What makes those players play CoC that way? Who can say?

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  13. Well you know this, because every time we talk I sing the praises of this game. CHILL, hit the right tone, and it is one of the inspirations I turned to when working on Colonial Gothic.

    I never cared for the Mayfair version, but there was one good book, the Companion. A very good book.

    Pacesetter, for me, had great games. I played them all.

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  14. Played in it once. Two of my regular D&D players in the 80's decided to co-run some games.

    I came up with a teenage, rocker decendant of Van Helsing (I called her Crissy Van Helsing or some shit).

    The first adventure pretty much consisted of the PC's staying at a run down manor inhabited by creepy people. They served a dinner, and it turned out to be man-flesh so we were therefor now cannibals. The two douche bag GM's laughed and hi-fived at how they made us cannibals. My protests that I considered my PC a vegetarian fell on dead ears. They were so proud at getting our characters to eat human flesh. Weeeeeeee - what fun.

    I remember nothing else about that session, and indeed, I don't think much else happened. Their big plan was that we would be cannibals.

    We never played again. It's a shame, cause I feel I was cheated out of experiencing Chill as it was meant to be played.

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  15. Oh, and somebody tell me if I'm wrong, but I seem to remember the rulesbook including information for some agency, govt or otherwise, that PC's should be a part of. Something spelled with letter like "A.I.M." or "H.E.L.P." or something like that. Is that true? Cause having to belong to an organization that fights evil is optimal cheese at best.

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  16. Brunomac,

    It's S.A.V.E., which is mentioned in the retrospective. :)

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  17. It sounds like it might work well with the 'Buffy' / 'Angel' setting.

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  18. @anarchist I was thinking Hellboy.

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  19. I always liked the name of the association. First, a Latin name seemed so flavourful and right. second, the "White Path" is a perfectly good, 19th century occultism name for a group. There was a lot of talk of "Great White Brotherhood" and "White Confraternity". It was a racial reference--it was a moral reference in opposition to necromancy i.e. black magic.

    OTOH, the Silver Path wouldn't mean anything much. Although I suppose Crowley did have the Silver Star. Hmn, that woudl kind fo cool to have Aleister Crowley founding a monster-hunting society.

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  20. Oh I don't know, Arthur makes a good point about the supernatural significance of silver. I quite like the idea of meshing the two, and having the society start out full of Gothic pomp, but surviving into the modern day, and changing the "White" to "Silver" in a reflection of the real-life change. "Yes, we're a secret society, but we're a sensitive secret society!"

    The real question is, however, if Crowley's funding the monster hunters, why is he doing it? Is he wanting the creatures brought back alive? And if so, why?

    Campaign! Go!

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  21. Because he is the Great beast and will broke no opposition!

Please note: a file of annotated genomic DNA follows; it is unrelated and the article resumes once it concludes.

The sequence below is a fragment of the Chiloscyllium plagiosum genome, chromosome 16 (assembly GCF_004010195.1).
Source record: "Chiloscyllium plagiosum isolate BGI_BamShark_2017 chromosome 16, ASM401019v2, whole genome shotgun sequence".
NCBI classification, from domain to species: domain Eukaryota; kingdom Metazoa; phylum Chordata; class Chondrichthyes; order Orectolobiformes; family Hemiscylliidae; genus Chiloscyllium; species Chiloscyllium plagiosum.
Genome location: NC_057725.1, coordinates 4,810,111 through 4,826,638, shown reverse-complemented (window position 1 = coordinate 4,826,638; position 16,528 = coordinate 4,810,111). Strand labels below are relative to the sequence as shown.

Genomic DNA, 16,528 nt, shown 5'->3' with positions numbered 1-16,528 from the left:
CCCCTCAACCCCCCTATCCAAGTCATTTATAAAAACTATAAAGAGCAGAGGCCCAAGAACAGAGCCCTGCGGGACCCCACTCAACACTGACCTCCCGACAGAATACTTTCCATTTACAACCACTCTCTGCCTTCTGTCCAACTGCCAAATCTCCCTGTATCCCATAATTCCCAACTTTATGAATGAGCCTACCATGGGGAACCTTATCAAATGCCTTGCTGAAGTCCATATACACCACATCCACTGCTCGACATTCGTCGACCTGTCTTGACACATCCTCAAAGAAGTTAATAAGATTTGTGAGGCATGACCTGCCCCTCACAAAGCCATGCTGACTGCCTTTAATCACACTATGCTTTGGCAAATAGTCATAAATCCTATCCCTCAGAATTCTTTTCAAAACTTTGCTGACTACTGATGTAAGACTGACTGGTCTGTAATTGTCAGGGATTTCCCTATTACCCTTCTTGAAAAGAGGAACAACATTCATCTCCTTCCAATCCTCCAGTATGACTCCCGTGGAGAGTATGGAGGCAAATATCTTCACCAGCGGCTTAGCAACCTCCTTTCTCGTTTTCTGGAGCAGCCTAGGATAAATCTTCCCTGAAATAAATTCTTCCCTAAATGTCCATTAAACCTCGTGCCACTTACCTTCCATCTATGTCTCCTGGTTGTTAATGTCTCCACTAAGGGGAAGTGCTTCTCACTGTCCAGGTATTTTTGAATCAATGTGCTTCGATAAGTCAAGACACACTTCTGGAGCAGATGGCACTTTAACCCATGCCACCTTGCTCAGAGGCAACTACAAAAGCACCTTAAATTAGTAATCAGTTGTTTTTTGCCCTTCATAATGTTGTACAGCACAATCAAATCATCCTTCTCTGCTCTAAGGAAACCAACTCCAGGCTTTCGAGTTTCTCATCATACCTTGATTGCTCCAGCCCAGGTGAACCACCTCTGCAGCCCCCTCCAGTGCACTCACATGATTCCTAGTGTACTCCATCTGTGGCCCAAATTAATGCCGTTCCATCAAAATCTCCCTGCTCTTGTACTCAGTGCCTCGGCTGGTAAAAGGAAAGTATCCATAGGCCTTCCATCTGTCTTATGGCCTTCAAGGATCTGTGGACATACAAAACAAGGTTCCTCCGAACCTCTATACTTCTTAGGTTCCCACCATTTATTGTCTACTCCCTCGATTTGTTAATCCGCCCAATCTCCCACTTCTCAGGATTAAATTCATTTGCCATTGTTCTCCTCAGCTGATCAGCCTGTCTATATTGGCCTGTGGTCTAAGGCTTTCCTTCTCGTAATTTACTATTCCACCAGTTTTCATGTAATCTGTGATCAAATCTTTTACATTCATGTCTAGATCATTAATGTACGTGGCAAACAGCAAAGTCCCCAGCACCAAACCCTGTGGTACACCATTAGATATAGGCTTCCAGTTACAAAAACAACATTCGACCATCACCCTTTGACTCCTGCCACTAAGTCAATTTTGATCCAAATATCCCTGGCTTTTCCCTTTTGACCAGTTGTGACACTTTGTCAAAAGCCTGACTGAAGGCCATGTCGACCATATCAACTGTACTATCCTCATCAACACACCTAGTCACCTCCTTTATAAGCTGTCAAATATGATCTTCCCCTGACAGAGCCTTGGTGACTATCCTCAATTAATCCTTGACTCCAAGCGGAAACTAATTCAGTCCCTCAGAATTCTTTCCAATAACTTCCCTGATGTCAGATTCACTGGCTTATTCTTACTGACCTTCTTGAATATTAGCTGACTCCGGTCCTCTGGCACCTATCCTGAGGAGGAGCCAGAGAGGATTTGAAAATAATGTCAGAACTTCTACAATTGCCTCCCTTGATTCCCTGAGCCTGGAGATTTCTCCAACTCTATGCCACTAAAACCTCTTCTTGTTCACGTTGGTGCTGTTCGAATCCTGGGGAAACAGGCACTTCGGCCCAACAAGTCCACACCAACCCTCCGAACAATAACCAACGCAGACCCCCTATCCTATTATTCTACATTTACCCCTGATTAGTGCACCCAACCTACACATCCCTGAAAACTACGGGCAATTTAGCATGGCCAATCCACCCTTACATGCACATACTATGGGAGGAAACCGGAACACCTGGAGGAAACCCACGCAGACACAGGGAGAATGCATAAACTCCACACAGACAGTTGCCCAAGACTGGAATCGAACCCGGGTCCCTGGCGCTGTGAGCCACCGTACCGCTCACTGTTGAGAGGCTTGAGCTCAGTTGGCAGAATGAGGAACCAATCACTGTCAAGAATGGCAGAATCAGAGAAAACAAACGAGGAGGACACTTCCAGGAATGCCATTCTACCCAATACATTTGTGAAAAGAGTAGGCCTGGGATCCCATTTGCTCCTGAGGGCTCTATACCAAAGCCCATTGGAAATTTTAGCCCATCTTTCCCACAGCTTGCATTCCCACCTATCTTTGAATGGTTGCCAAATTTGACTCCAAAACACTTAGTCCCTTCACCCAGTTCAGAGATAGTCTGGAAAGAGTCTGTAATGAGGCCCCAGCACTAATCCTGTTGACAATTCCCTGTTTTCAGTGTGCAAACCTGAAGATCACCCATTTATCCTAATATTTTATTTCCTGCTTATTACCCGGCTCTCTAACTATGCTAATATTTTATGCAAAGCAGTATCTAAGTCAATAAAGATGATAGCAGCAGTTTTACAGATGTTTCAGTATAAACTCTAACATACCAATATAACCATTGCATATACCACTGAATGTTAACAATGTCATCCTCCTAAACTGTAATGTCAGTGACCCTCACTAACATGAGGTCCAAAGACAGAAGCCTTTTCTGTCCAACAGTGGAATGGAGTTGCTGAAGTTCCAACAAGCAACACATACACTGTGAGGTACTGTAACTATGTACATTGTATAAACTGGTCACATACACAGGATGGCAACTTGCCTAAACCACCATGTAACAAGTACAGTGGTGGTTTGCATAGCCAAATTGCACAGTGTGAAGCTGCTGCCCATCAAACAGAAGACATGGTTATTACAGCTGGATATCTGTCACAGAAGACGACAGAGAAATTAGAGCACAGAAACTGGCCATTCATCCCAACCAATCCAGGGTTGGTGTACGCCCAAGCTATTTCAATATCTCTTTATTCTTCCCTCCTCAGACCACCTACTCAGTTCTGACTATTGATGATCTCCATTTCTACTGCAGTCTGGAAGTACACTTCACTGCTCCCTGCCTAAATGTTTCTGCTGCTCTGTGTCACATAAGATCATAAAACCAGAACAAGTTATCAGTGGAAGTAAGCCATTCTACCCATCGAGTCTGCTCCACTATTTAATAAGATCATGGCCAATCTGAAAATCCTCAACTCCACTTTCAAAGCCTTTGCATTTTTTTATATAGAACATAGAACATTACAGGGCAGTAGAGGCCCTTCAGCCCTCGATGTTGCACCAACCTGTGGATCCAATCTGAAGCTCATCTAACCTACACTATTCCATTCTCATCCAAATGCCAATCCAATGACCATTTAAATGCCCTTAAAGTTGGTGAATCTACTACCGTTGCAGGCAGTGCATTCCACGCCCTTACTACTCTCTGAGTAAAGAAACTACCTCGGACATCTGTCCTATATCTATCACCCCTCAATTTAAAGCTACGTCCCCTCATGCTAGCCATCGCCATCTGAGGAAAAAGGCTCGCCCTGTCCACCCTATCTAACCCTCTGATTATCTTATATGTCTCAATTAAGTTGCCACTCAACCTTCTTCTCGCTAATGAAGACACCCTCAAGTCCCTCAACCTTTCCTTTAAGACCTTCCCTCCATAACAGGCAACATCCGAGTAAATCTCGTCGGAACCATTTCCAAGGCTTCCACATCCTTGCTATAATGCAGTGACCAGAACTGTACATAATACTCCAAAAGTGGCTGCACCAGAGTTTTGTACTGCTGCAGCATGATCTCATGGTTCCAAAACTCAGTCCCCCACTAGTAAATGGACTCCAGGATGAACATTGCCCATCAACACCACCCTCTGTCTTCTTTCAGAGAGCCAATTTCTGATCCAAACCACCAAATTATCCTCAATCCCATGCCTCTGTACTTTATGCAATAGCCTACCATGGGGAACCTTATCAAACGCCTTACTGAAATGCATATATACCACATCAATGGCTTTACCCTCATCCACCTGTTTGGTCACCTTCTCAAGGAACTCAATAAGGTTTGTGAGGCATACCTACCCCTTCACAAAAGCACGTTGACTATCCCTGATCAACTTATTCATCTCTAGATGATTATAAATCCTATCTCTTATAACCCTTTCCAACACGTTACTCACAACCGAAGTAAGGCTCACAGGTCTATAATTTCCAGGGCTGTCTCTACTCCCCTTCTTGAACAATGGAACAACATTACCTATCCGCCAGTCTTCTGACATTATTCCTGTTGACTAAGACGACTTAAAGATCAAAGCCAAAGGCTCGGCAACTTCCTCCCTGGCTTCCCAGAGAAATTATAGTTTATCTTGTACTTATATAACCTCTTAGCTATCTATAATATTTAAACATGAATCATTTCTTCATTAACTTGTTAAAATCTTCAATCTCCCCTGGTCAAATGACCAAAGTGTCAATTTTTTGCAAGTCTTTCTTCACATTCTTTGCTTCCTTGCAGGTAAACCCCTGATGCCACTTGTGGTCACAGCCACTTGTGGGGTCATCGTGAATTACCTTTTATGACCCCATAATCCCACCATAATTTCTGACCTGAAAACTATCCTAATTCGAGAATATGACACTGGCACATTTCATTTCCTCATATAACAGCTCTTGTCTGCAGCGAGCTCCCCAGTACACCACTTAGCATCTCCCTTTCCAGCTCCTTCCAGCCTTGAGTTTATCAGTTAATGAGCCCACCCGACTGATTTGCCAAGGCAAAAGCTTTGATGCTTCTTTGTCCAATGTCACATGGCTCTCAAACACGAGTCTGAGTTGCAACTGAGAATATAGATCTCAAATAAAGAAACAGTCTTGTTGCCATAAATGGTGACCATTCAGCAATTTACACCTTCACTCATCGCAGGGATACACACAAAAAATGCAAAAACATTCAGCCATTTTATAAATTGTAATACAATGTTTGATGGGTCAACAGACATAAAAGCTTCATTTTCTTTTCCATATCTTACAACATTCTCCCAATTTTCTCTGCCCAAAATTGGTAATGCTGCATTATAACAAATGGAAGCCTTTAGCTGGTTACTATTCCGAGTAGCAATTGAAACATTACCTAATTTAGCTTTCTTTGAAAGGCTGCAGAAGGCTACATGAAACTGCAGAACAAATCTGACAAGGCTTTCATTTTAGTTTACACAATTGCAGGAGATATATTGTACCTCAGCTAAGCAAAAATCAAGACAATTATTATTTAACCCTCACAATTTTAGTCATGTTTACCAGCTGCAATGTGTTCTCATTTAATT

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  22. Ah Chill. My love for this game is as deep as it is irrational.

    So many things wrong with it as a system and I love each and every one.

    Chill was my first horror game. It was more fun than CoC (characters got to live!) and scratched that Hammer Horror itch of mine like no other game.

    Even today my WitchCraft RPG game is still a continuation of my Chill games back in the early 80's. Same world, just the weirdness factor dialed way up.

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  23. "Brunomac,
    It's S.A.V.E., which is mentioned in the retrospective. :)"

    Oops, so it is. Sorry, sometimes I kind of just speed read posts on busy mornings at work and don't always absorb all the deets...

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  24. I always liked the name of the association... it was a moral reference in opposition to necromancy i.e. black magic.

    I never liked the name "SAVE" - but not because I had a problem with the "White Way" bit. (I understood that "way" here is used like "path," and as Matthew said, it's in opposition to "black" magic. I see nothing racist in the name, and I really think those who do are looking too hard.) No, I disliked it because I thought the acronym was a bit on the silly side.

    I think for this year's resurrection of my Chill campaign, I'm going to call it "Societas Via Manus Dextra" (forgive me if I butchered the Latin): Society of the Right Hand Path. It's much more in line with the spiritual society names of the time, IMHO, being a reflection of real-world occultism. The acronym ("SVMD") may not be as spiffy as SAVE, but at least it's not as silly.

    (Sorry if the name offends any lefties out there... :P)

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  25. I tried or read most of the Pacesetter games back in the day. CHIll, Star Ace and Time Masters were all pretty pedestrian RPGs.

    The Sandman, however, was a very surreal and interesting experience. It was unique until the "indie rpg" experimentation of the later 90s.

    Black Morn Manor, the CHIll Boardgame, was innovative for it's time. It had a build-as-you-go tile board and it was semi-cooperative. There was the potential for one or more of the good-guy team players to "go over to the dark side" and become the antagonists.

    The main thing wrong with Mayfair's 2ed Chill was the graphic design of the book. Many pages featured eye-sores like purple text over backgrounds with gray half tone water marks. It was barely readable.

    At least before OGL we had some choice and competition between game systems. For me the last decade of 3Ed/OGL has been 10 lost years.